3. Everyone’s Turn to Eat: County Level Politics in Kenya after Devolution

Authors: Agnes Cornell (Aarhus University, Denmark) and Michelle D’Arcy (Trinity College Dublin, Ireland)


For the first time on March 4, 2013 Kenyans voted for county governors. Devolution has significantly changed fiscal and administrative organization, but has it led to changes in politics? Has it empowered people at the local level, engendered broad based development and improved service delivery? Or has it replicated patrimonial, clientelist and ethnically entrenched dynamics on a local stage? We explore these issues by looking at the election campaigns and mobilization strategies of those seeking election as governor in four case study counties: Nakuru, Kiambu, Mombasa, and Kilifi. Using original primary data from interviews with candidates and their campaign teams, we establish the kind of campaign strategies employed – whether ethnic and clientist or broad-based - and corroborate our findings with aggregate data from all 47 counties. We find that the most successful campaigns employed clientelist and ethnically based mobilization strategies, suggesting continuity in political dynamics, but that devolution has also brought new intra-ethnic and intra-county divisions to the fore, a potential source of change in future. The success of candidates with clientelist campaigns suggests that, for the Kenyan electorate, devolution has been seen as ‘everyone’s turn to eat’.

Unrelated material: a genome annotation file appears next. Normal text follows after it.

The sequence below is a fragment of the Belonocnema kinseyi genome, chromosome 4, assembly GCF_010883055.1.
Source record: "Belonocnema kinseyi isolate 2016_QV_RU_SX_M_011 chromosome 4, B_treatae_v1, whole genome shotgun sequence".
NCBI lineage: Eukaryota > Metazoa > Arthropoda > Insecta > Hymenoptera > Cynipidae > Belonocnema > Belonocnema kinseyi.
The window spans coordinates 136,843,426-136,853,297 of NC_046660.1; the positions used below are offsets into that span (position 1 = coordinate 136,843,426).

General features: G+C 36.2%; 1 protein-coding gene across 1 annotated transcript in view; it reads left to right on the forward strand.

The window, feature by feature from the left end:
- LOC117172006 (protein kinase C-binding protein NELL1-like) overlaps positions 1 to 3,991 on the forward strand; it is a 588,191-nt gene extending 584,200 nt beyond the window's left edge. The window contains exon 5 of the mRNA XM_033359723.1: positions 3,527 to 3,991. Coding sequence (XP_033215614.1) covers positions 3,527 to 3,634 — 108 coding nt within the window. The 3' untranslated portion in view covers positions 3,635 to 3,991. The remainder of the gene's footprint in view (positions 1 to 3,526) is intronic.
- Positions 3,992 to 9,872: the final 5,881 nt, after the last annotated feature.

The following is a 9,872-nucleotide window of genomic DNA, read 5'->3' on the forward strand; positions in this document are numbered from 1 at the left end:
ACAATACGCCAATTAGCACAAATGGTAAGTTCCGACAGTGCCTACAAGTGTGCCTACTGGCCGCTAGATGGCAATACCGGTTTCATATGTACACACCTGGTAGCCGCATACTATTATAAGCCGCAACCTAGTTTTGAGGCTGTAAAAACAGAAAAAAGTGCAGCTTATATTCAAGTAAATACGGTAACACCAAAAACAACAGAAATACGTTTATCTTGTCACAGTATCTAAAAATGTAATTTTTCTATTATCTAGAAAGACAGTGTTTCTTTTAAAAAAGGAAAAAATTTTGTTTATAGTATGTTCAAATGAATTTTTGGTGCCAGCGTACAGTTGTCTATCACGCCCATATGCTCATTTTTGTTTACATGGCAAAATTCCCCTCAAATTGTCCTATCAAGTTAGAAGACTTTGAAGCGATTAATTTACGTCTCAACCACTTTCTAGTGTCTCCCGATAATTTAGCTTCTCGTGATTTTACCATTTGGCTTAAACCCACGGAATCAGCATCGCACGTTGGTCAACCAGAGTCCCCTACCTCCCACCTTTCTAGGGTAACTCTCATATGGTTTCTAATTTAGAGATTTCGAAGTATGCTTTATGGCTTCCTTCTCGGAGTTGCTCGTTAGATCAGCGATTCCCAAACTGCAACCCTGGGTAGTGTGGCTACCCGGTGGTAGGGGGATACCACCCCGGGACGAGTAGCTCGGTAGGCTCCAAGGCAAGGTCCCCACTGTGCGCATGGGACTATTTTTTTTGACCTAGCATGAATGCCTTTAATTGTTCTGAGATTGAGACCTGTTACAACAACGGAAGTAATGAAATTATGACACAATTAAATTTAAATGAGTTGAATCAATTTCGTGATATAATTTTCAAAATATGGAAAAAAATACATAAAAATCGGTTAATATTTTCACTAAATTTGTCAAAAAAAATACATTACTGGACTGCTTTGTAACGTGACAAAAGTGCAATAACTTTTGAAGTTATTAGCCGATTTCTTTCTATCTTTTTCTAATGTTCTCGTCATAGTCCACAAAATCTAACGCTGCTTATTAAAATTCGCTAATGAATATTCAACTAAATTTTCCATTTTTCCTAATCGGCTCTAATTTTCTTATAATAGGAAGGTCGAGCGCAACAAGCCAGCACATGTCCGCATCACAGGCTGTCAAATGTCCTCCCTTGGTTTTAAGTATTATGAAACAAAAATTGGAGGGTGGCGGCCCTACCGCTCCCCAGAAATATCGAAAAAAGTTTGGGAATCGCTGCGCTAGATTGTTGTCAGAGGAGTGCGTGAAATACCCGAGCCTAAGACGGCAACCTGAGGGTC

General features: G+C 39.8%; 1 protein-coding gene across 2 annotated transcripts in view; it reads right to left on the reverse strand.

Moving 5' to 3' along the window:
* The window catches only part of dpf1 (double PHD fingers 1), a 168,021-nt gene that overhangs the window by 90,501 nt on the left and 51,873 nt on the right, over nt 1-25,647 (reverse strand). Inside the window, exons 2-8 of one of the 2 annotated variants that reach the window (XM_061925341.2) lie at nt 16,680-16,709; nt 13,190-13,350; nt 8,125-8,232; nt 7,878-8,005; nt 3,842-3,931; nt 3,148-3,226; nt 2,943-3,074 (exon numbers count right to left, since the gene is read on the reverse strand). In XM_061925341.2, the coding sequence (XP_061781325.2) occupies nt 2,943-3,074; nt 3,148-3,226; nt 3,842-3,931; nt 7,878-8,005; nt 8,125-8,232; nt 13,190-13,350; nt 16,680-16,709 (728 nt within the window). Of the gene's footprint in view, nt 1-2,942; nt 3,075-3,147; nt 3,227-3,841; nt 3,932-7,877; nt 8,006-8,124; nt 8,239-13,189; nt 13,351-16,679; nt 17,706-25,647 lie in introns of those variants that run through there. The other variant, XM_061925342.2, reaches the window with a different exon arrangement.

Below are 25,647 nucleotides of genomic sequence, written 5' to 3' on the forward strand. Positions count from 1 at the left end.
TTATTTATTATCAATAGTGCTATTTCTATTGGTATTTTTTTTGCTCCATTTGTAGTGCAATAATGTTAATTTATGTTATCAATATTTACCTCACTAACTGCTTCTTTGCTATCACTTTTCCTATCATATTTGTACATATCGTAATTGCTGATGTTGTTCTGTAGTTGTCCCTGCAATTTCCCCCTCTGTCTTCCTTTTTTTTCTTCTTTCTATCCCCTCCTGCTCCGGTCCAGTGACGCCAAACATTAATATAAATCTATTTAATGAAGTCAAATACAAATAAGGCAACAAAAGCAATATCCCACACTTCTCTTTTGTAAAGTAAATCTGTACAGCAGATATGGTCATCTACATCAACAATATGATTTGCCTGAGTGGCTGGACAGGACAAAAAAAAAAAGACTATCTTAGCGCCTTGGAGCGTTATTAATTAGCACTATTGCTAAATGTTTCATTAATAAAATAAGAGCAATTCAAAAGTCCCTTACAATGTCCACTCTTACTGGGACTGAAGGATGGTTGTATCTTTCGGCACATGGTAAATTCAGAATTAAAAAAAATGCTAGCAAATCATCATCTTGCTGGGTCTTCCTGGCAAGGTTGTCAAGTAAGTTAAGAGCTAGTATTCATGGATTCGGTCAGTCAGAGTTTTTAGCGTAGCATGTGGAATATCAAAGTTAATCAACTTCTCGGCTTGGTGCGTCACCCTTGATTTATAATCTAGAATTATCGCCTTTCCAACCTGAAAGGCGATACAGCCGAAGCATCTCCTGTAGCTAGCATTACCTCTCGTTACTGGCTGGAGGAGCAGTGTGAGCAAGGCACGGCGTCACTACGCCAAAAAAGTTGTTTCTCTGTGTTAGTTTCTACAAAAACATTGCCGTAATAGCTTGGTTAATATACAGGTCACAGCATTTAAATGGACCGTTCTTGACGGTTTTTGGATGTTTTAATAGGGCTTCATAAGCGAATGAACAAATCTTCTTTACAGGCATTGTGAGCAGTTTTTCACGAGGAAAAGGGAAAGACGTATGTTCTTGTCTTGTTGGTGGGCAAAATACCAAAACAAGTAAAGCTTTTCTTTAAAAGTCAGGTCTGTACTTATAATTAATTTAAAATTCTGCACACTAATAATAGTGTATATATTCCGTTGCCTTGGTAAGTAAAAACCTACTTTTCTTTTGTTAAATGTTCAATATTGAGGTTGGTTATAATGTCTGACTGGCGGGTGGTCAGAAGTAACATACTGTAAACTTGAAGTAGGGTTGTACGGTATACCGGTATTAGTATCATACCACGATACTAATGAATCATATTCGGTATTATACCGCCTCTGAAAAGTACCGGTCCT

4. Have the local government reforms in Tanzania contributed to a more democratic process at the local level in Tanzania?

Authors: Jonas Ewald (Linneaus University, Sweden and Robert Mhamba (University of Dar es
Salaam, Tanzania)